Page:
One other thing I found with my 8V92, is letting the batteries get low can damage the ECM. I just had to replace mine because the voltage dropped, and looking back over all the previous owner invoices, it had to be done before (2005) when the batteries were low.

So be careful not to drain the batteries while trying to start in the cold weather.

(I might be the only one to experience that, but mine shorted the 12v power-in diode, or something like that.)
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« Reply #24 on: February 16, 2010, 07:45:34 AM »

cold weather tricks for me, ......maintain batteries,  electric block heater (if installed), or magnets on pan, Webasto if installed, torpedo heater pointed at the powerplant for an hour or less- watch you dont cook anything, ...patience on my side with warming process helps most for me. you can drape the exposed 12 inches under the bus with blue plastic tarp, tape it on the side of the bus with masking tape,put the torpedo at the rear ,and shoot it toawrds the front , the skirt keeps the heat in somewhat, I seen this done for gelled fuel and frozen coolant...Webasto is King though.
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« Reply #25 on: February 16, 2010, 08:21:16 AM »

Tom - what lever do you hold closed on the governor - the engine speed lever?  Is closed all the way to idle, or full speed?

Brian
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« Reply #26 on: February 16, 2010, 08:44:58 AM »

Brian- you hold the stop lever closed (not the engine speed).  It can be a bit stiff.  If so, us a pliers to turn it shut.  Cranking a cold engine without fuel allows oil pressure to be built, keep cold fuel from washing down the cylinder walls, and cuts down on white smoke.  I've used this method for years (since my first truck in 1980).  Don't be afraid to use Ether.  A 2 second burst is usually enough to get the cold engine running.  Never use on a warm engine.  Good Luck, TomC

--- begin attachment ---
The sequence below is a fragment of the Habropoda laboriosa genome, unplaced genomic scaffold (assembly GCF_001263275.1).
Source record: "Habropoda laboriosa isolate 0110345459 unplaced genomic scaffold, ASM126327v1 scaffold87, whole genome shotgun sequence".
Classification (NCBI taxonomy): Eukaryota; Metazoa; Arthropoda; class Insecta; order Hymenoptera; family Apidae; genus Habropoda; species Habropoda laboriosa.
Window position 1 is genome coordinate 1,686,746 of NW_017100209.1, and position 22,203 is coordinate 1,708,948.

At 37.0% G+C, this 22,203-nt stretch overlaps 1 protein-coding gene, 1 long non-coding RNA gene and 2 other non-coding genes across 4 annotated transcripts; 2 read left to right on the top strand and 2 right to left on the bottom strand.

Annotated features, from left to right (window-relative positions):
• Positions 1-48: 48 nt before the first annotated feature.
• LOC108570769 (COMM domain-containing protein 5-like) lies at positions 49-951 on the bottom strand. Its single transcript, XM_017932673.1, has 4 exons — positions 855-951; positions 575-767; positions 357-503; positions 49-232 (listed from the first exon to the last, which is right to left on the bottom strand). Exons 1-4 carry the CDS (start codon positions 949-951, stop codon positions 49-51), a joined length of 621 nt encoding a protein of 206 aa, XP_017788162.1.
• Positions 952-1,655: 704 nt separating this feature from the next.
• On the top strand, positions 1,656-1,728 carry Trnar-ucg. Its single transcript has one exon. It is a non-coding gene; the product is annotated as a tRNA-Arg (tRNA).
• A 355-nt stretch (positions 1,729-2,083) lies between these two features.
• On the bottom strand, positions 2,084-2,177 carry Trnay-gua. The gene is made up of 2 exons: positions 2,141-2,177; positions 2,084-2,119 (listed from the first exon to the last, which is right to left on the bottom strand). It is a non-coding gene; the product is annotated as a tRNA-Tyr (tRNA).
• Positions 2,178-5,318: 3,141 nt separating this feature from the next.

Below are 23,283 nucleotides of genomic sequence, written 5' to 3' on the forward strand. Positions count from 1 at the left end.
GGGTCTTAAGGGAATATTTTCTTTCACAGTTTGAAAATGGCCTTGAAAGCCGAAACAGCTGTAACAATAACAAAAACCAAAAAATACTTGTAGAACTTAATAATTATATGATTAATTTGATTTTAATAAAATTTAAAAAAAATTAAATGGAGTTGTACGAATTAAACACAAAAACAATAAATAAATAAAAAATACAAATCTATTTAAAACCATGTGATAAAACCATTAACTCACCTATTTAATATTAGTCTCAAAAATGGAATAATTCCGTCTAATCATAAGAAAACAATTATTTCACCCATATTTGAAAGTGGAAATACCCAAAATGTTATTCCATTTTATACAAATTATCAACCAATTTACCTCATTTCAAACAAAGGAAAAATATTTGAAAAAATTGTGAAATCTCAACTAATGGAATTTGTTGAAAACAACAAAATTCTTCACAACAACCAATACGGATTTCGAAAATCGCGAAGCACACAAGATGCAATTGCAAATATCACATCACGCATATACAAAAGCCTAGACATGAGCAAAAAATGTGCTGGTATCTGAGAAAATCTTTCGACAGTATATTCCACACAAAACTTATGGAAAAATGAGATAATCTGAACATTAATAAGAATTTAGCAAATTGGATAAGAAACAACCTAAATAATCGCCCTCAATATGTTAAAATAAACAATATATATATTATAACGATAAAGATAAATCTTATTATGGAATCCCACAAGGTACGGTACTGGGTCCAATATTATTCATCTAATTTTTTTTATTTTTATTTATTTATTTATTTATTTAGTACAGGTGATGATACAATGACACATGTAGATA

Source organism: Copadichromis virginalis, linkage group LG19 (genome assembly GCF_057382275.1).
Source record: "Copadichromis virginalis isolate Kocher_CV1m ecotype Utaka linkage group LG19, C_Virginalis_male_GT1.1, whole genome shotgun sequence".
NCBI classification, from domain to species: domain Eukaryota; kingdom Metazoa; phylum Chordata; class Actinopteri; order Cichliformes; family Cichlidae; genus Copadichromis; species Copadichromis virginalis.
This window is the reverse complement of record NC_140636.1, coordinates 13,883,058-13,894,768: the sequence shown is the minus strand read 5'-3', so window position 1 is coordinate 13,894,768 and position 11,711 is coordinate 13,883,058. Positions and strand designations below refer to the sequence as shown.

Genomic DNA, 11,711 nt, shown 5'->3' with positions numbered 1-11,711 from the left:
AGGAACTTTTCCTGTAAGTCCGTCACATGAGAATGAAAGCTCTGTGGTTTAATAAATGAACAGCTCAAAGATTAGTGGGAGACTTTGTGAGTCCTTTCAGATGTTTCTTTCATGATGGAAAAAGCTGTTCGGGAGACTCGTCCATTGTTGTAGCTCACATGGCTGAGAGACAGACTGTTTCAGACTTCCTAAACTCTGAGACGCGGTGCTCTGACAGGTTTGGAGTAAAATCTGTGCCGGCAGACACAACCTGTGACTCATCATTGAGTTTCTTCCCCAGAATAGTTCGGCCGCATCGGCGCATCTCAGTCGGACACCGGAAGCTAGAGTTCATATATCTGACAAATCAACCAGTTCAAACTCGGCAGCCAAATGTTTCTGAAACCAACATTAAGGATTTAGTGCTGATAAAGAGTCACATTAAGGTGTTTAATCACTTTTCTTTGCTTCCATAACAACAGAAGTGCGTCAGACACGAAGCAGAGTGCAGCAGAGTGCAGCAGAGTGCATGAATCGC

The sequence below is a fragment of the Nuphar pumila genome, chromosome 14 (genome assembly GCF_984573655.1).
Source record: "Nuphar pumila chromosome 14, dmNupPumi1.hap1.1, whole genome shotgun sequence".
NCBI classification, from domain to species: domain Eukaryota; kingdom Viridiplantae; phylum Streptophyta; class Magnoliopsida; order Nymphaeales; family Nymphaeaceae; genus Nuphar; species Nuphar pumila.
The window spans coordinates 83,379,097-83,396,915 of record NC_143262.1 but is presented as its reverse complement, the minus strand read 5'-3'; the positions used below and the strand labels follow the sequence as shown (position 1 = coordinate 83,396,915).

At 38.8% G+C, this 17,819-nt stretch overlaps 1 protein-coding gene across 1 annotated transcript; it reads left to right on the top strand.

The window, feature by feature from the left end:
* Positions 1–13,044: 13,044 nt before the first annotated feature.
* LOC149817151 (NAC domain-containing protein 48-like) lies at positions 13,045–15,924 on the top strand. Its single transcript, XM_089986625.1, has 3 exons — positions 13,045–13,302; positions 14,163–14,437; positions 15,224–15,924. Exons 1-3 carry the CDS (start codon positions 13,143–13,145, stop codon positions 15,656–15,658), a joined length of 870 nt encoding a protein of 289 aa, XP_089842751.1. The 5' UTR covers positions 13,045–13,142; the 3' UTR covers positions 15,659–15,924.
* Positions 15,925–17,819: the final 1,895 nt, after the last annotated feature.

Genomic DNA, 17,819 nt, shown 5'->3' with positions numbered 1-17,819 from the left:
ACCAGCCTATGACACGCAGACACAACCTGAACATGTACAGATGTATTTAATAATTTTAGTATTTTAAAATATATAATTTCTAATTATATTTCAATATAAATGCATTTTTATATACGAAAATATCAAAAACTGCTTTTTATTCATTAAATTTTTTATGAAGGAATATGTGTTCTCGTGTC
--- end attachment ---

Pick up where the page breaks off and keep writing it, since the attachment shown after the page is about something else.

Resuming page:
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Tom & Donna Christman. '77 AMGeneral 10240B; 8V-71TATAIC V730.
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« Reply #27 on: February 16, 2010, 10:01:06 PM »

I use a block heater if I have the time and the juice available. Otherwise ether always wakes her up. I learned the hard way to NEVER start your engine with the block heater plugged in. I forgot that rule and had to replace a fairly new heater. The tech support educated me to the fact that they are somewhat delicate when hot, and the shock of diesel combustion can break the heating element.
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« Reply #28 on: February 17, 2010, 08:49:26 AM »


Tom - what lever do you hold closed on the governor - the engine speed lever?  Is closed all the way to idle, or full speed?



Brian -

TomC's method is easy to do on his coach, as he's got a V-drive powertrain, so the governor housing's right out there in the open.

Your T-drive configuration MCI, with that big old long cooling blower belt, OTOH, makes for a potentially quite dangerous situation, comparatively.

Don't want to have to read about a fellow busnut getting hurt trying to start his coach in cold weather.

FWIW & HTH. . .

 Wink
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« Reply #29 on: February 17, 2010, 02:58:00 PM »

RJ- good advice!!